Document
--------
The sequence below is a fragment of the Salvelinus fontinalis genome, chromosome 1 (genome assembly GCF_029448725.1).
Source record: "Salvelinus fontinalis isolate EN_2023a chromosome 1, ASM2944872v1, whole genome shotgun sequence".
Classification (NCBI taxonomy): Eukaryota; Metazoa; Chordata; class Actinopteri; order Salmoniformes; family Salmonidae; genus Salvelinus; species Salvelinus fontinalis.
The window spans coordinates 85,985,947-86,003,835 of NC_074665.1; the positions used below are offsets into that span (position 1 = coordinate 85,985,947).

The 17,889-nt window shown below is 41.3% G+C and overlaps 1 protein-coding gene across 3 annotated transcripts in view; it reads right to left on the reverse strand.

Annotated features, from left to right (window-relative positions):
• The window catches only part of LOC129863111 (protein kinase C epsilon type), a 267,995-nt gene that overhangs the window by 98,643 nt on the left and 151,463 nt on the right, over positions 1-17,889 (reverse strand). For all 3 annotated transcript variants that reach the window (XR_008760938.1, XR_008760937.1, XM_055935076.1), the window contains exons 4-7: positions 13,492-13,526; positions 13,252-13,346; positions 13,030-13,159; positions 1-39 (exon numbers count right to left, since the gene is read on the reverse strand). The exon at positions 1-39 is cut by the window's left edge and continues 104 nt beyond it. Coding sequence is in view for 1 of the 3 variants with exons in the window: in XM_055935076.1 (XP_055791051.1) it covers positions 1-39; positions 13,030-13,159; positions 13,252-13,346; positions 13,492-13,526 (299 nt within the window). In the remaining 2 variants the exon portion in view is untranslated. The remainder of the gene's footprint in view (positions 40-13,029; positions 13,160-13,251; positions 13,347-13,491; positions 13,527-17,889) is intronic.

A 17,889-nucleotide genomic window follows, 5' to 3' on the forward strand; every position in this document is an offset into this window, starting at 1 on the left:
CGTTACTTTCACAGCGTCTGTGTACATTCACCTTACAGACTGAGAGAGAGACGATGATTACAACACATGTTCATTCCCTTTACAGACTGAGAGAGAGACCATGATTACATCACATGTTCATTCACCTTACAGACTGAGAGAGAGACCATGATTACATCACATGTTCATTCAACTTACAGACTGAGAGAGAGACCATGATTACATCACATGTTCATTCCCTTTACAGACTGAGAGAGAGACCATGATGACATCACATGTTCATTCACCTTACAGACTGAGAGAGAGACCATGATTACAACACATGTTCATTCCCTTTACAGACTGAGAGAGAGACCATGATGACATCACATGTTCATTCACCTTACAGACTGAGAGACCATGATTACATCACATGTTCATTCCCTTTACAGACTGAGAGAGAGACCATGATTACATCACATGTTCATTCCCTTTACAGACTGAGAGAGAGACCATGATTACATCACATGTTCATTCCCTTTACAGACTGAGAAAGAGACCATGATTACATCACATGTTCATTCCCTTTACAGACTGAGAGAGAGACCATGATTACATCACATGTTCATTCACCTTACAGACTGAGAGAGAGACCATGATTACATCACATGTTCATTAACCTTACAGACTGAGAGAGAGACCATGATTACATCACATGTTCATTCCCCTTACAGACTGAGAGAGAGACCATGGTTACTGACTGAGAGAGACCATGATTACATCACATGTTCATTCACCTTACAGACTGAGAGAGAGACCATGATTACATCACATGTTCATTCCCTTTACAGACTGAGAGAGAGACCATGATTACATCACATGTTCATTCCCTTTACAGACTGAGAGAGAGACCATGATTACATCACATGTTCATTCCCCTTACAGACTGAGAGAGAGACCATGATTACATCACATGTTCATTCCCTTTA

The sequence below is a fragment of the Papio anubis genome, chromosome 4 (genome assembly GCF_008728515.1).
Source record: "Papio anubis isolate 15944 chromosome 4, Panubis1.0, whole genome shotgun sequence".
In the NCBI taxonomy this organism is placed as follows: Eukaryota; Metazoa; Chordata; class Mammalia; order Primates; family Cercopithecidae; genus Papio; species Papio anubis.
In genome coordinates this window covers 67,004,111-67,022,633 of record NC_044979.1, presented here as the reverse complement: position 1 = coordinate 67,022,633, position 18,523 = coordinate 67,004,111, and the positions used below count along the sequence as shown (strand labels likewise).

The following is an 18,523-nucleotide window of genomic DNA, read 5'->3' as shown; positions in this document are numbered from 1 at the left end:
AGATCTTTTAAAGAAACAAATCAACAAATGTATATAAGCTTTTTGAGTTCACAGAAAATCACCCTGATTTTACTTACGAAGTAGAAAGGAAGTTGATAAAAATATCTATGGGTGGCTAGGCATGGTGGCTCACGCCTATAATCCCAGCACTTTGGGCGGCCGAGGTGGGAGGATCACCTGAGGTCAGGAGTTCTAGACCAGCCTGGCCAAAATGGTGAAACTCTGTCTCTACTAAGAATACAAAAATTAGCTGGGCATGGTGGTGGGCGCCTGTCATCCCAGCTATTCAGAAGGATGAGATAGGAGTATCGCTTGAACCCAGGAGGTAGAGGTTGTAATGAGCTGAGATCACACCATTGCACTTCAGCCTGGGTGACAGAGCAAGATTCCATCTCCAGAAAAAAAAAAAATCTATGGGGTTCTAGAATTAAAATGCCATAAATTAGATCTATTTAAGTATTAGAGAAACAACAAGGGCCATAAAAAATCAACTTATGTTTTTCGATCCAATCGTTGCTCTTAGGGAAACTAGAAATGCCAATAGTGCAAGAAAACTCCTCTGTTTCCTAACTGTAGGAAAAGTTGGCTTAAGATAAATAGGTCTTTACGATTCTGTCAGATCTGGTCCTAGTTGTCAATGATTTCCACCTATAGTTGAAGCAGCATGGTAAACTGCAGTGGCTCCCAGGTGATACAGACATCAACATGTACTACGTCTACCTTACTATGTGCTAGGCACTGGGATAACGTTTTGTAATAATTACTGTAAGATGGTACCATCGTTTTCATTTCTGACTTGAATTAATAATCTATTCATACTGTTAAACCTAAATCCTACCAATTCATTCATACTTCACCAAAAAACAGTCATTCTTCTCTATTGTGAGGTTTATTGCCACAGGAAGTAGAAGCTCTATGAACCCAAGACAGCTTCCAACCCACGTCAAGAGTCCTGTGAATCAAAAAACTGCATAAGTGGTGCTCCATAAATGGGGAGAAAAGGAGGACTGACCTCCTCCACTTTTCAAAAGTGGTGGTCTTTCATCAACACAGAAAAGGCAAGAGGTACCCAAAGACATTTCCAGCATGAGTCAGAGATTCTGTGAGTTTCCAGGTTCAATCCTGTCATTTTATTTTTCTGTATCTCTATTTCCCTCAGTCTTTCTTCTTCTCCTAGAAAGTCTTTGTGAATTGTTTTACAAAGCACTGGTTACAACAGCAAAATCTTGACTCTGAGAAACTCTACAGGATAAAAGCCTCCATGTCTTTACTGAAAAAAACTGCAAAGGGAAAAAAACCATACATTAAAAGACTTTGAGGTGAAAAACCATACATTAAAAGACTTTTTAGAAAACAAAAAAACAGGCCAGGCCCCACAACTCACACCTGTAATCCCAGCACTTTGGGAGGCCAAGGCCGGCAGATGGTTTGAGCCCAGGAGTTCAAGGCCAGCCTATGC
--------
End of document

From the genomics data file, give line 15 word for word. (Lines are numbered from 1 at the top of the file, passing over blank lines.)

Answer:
AGATCTTTTAAAGAAACAAATCAACAAATGTATATAAGCTTTTTGAGTTCACAGAAAATCACCCTGATTTTACTTACGAAGTAGAAAGGAAGTTGATAAAAATATCTATGGGTGGCTAGGCATGGTGGCTCACGCCTATAATCCCAGCACTTTGGGCGGCCGAGGTGGGAGGATCACCTGAGGTCAGGAGTTCTAGACCAGCCTGGCCAAAATGGTGAAACTCTGTCTCTACTAAGAATACAAAAATTAGCTGGGCATGGTGGTGGGCGCCTGTCATCCCAGCTATTCAGAAGGATGAGATAGGAGTATCGCTTGAACCCAGGAGGTAGAGGTTGTAATGAGCTGAGATCACACCATTGCACTTCAGCCTGGGTGACAGAGCAAGATTCCATCTCCAGAAAAAAAAAAAATCTATGGGGTTCTAGAATTAAAATGCCATAAATTAGATCTATTTAAGTATTAGAGAAACAACAAGGGCCATAAAAAATCAACTTATGTTTTTCGATCCAATCGTTGCTCTTAGGGAAACTAGAAATGCCAATAGTGCAAGAAAACTCCTCTGTTTCCTAACTGTAGGAAAAGTTGGCTTAAGATAAATAGGTCTTTACGATTCTGTCAGATCTGGTCCTAGTTGTCAATGATTTCCACCTATAGTTGAAGCAGCATGGTAAACTGCAGTGGCTCCCAGGTGATACAGACATCAACATGTACTACGTCTACCTTACTATGTGCTAGGCACTGGGATAACGTTTTGTAATAATTACTGTAAGATGGTACCATCGTTTTCATTTCTGACTTGAATTAATAATCTATTCATACTGTTAAACCTAAATCCTACCAATTCATTCATACTTCACCAAAAAACAGTCATTCTTCTCTATTGTGAGGTTTATTGCCACAGGAAGTAGAAGCTCTATGAACCCAAGACAGCTTCCAACCCACGTCAAGAGTCCTGTGAATCAAAAAACTGCATAAGTGGTGCTCCATAAATGGGGAGAAAAGGAGGACTGACCTCCTCCACTTTTCAAAAGTGGTGGTCTTTCATCAACACAGAAAAGGCAAGAGGTACCCAAAGACATTTCCAGCATGAGTCAGAGATTCTGTGAGTTTCCAGGTTCAATCCTGTCATTTTATTTTTCTGTATCTCTATTTCCCTCAGTCTTTCTTCTTCTCCTAGAAAGTCTTTGTGAATTGTTTTACAAAGCACTGGTTACAACAGCAAAATCTTGACTCTGAGAAACTCTACAGGATAAAAGCCTCCATGTCTTTACTGAAAAAAACTGCAAAGGGAAAAAAACCATACATTAAAAGACTTTGAGGTGAAAAACCATACATTAAAAGACTTTTTAGAAAACAAAAAAACAGGCCAGGCCCCACAACTCACACCTGTAATCCCAGCACTTTGGGAGGCCAAGGCCGGCAGATGGTTTGAGCCCAGGAGTTCAAGGCCAGCCTATGC